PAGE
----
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Can Hurricanes Collide?

By Jesse Ferrell, Meteorologist/Community Director
11/16/2010, 9:19:23 AM

NOTE: You can now leave a comment on the bottom of my blogs with your Facebook account. This is a beta test and will be rolled out to other blogs if it is successful. So... leave me a Comment and let's see if this thing works! If you're not on Facebook... well, I apologize, but I feel this will get more discussion going than we had before because it will be much more convenient for the majority of my readers.

I know, hurricane season is almost over (Nov. 30), and I meant to post about this earlier this season. It's a frequently asked question of blog readers and Facebook Fans. Until last month's WeatherWise Magazine came out, I didn't have a good answer for it.

Q: Can hurricanes cross paths or collide? If so, do they make a superstorm?


A: Short answer: Yes, very rarely they can collide but weakening is more likely because the outside winds are going in different directions. If they just get close to each other, their rotation can cause them to spin around each other (this answer is more well-known: It's called the Fujiwhara Effect. This happens at least once a year in the West Pacific, but only once ever few years in the Atlantic. Long answer: Check out Tom Schlatter's article at WeatherWise, which mathematically explains the figure above, supplied by The COMET Program.

Storms colliding are extremely rare, especially if you don't count non-tropical low pressure systems such as the 1991 Halloween Storm. The only example that the article gave was 1995's Hurricane Iris which merged with and absorbed Tropical storm Karen, after spinning Fujiwhara-style. Technically, it was a threesome, with Humberto also involved).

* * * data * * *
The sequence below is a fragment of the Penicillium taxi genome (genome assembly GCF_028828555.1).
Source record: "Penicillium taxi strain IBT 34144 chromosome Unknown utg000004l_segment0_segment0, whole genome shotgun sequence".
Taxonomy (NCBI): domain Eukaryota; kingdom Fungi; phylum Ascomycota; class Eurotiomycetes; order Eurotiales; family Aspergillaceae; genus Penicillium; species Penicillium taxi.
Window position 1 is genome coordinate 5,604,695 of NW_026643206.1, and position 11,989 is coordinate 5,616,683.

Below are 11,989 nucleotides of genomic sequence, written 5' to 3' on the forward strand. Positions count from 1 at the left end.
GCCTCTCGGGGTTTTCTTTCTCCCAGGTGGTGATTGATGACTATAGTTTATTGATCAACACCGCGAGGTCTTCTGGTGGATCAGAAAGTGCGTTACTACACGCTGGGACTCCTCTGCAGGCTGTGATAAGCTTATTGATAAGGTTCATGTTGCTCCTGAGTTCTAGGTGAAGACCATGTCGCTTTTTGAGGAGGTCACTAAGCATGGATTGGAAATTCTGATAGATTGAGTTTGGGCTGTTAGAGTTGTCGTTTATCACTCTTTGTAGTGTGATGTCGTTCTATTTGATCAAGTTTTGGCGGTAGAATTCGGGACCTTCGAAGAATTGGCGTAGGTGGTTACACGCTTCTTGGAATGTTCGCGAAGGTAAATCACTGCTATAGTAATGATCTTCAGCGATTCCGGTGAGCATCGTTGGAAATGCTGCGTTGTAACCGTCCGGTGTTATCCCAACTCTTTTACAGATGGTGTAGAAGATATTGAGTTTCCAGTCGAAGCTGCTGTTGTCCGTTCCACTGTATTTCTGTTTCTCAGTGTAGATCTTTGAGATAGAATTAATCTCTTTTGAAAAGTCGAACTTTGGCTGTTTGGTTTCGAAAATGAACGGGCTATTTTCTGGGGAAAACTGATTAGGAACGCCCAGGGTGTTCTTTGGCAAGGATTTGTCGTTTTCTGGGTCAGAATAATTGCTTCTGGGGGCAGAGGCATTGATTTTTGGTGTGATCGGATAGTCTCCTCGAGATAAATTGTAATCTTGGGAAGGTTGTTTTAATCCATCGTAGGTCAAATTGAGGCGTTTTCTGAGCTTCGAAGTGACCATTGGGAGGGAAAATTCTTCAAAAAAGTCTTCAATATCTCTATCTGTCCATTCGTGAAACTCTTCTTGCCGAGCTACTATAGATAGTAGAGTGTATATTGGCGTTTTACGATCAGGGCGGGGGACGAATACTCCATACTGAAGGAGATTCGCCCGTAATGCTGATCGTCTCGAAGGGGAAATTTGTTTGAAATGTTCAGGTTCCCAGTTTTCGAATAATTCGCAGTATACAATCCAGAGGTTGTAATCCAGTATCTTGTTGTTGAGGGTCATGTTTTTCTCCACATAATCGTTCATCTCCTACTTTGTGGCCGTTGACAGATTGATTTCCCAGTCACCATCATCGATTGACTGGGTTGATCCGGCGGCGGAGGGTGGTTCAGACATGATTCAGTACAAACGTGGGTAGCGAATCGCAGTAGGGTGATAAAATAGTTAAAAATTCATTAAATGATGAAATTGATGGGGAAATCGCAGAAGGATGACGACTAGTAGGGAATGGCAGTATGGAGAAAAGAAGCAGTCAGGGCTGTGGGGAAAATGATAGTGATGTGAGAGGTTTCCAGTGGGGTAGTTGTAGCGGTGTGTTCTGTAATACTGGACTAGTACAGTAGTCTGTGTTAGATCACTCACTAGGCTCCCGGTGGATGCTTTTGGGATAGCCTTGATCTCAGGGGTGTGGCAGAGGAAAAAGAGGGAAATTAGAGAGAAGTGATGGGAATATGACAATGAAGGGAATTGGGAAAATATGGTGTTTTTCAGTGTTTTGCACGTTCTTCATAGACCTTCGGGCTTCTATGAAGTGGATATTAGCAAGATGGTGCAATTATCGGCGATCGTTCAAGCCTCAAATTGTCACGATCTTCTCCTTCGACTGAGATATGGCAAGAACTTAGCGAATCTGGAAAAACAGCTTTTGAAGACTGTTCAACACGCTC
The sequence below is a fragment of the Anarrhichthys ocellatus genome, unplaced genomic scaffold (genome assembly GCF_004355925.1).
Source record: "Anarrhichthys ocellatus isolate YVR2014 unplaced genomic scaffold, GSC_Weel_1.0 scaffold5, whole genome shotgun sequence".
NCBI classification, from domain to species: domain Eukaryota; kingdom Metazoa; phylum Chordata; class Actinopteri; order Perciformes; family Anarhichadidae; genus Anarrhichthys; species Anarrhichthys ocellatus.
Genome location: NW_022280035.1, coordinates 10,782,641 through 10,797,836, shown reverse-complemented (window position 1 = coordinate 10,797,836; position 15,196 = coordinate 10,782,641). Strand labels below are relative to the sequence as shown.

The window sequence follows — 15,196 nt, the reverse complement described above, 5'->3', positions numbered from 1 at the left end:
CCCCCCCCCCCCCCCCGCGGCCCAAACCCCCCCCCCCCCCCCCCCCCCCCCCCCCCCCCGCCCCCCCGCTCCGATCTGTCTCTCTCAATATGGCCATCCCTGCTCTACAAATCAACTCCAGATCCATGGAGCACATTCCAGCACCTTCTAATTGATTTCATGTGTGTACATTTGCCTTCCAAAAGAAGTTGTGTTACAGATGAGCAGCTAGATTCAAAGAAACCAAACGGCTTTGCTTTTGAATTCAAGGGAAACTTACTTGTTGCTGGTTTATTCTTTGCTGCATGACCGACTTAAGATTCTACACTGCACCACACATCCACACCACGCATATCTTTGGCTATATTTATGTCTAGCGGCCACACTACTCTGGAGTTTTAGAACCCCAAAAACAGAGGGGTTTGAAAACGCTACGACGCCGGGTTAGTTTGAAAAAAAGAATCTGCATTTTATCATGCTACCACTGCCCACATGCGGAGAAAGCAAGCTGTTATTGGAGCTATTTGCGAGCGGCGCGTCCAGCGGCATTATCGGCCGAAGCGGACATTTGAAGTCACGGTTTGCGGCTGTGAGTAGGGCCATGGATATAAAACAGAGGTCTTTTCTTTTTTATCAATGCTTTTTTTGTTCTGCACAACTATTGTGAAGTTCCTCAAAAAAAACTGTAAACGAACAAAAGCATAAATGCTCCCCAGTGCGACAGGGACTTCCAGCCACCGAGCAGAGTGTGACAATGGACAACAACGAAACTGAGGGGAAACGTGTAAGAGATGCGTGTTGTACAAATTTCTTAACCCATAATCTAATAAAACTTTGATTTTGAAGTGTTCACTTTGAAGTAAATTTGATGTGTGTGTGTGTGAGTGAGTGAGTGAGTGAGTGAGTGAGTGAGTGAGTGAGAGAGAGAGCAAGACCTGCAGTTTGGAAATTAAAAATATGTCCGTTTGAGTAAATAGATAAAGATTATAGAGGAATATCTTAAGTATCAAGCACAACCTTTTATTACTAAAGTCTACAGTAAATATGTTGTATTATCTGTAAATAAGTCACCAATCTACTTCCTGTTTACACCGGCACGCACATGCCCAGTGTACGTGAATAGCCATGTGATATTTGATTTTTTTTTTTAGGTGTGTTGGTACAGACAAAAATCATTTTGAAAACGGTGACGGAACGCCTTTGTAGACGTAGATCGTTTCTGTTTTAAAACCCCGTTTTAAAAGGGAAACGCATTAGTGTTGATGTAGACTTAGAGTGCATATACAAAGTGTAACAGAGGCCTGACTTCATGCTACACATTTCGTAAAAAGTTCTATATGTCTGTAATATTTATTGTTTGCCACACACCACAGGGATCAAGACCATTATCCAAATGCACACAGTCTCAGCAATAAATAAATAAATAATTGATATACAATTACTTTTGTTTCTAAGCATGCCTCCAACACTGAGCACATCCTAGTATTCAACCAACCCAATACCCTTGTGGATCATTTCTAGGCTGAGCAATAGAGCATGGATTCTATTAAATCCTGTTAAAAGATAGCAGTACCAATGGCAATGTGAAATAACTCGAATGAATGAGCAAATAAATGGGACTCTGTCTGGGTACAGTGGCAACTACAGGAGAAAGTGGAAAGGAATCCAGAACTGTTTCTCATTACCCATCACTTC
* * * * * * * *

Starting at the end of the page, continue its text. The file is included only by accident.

Their tracks are shown below and I have labeled the approximate location of "M" in the diagram above -- although that diagram assumed storms were coming from opposite direction. In this case, Karen pinwheeled northwestward around got sucked into Iris. Is the Iris/Karen interaction technically a collision? I don't know but the satellite loop shown above (obtained from my alma mater) is actually really cool to see!


The National Hurricane Center says"Iris began a Fujiwhara interaction on the 30th, with Tropical Storm Karen to its southeast. The interaction swept the weaker Karen on a spiral path around, and then into, Iris where it was absorbed on September 3rd. The interaction could have contributed to Iris' erratic motion during this period."

For more discussion of the Fujiwhara Effect, see the video below.

Although WikiPedia describes the interaction between 1997 Joan and Ivan as "the most noteable example," the tracks showed that they didn't rotate around each other, but followed similar paths as a results of Fujiwhara (meh). The other example Kate shows above was Ione and Kirsten 1974, which still wasn't impressive as 1995 but caused very erratic tracks.

Interestingly, half of the Fujiwhara storms WikiPedia listed for the Pacific and Atlantic were named between I and L, which is either a coincidence or they are even more rare early or late in the season.

The views expressed are those of the author and not necessarily those of AccuWeather, Inc. or


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